iPhone 5 design pictured: Confirms rumors, confounds bloggers

There's more insight into the iPhone 5, as pictures come to light of an 'engineering sample' milled from a metal block. It seems to confirm rumors, but raises as many questions as it purportedly answers. Apple (NASDAQ:AAPL) is keeping mum, natch. In IT Blogwatch, bloggers simply can't contain themselves, as usual.

iPhone 5 'sample'

By Richi Jennings: Your humble blogwatcher curated these bloggy bits for your entertainment. Not to mention: Why you shouldn't pitch a baseball too fast...

Shawn Ingram claims this breathless exclusive:

...an iPhone 5 engineering sample straight from...China show[s it's] slightly taller, slightly thinner...about the same width...where the antenna and ports will be and other design aspects.


[It] will follow the iPhone 4S’ general design language. Its display will be larger [with a] smaller bezel. ... There is a rear-facing microphone placed between the camera and flash...for video recording and noise reduction.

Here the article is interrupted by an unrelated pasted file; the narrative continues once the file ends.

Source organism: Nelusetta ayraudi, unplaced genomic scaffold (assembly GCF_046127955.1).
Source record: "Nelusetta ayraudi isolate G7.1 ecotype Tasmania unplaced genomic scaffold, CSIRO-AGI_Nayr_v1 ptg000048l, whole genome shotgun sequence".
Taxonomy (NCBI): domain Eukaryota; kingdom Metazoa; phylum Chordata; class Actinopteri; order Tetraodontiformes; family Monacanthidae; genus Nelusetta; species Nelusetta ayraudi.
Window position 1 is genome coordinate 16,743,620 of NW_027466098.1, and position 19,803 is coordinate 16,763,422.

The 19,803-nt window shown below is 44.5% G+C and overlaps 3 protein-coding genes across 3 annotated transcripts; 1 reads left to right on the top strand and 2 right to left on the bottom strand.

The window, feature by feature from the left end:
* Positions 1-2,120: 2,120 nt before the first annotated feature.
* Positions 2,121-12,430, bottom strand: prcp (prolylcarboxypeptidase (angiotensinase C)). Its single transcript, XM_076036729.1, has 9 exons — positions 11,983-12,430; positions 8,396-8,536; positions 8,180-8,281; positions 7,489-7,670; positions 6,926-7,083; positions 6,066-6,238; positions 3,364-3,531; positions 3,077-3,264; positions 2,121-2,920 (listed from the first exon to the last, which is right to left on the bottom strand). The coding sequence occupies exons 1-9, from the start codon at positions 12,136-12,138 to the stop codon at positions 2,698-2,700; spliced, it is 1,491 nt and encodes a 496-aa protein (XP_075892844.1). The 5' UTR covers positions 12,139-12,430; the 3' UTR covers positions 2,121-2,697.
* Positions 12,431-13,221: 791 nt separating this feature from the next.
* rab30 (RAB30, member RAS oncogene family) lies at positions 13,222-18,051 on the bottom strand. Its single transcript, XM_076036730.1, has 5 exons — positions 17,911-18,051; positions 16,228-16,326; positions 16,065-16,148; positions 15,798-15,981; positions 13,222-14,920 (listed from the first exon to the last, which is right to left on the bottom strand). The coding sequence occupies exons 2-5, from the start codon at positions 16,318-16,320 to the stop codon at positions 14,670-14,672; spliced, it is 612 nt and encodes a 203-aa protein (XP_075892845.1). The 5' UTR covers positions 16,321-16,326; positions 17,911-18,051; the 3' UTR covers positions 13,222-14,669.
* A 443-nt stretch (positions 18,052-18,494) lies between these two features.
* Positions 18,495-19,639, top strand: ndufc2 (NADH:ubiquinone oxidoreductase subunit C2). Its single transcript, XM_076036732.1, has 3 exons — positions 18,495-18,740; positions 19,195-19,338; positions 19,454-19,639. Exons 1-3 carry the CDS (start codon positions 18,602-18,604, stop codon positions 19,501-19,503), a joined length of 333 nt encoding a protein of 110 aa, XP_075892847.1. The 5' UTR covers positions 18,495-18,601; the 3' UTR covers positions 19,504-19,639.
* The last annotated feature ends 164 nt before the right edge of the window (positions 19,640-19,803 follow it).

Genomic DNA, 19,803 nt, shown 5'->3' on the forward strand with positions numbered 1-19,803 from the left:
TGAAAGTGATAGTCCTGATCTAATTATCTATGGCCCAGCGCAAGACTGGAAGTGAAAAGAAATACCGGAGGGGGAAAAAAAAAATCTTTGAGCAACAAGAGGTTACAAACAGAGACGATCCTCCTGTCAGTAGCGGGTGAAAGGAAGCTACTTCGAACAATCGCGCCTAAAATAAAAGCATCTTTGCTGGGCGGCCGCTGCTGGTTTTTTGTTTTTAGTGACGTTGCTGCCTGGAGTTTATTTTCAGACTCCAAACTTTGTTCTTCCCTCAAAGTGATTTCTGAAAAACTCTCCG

The anonymous Appleinsider gnomes toil and blog thuswise:

[There's] a striking resemblance to molds used by case manufacturers for prototyping. ...the shots have not been verified and the site's provenance is unknown...[we] cannot vouch for their validity.


The device looks to sport the rumored 4-inch screen, rear camera layout and "uni-body" chassis.      

Mark Gurman says it confirms earlier rumors:

[It lends] more credence to the previously rumored taller design.


In late May, we published photographs of purported...iPhone [5] parts...showcas[ing] the design...including a two-toned back (with a metal plate), microphone on the device’s back, a smaller dock connector...and taller display.      

Jonny Evans has this fascinating analysis:

Last word goes to the appropriately even-handed Michael Santo:

Realistically, even the rumors that seem confirmed, such as the dock connector...are still really unconfirmed, since the photos...remain unverified.


[But they do] seem in sync with other leaked part images [so] they seem pretty convincing.      


And Finally...

Why you shouldn't pitch a baseball too fast

[hat tip: Andy Baio]

To express your thoughts on Computerworld content, visit Computerworld's Facebook page, LinkedIn page and Twitter stream.
From CIO: 8 Free Online Courses to Grow Your Tech Skills
Shop Tech Products at Amazon
Notice to our Readers
We're now using social media to take your comments and feedback. Learn more about this here.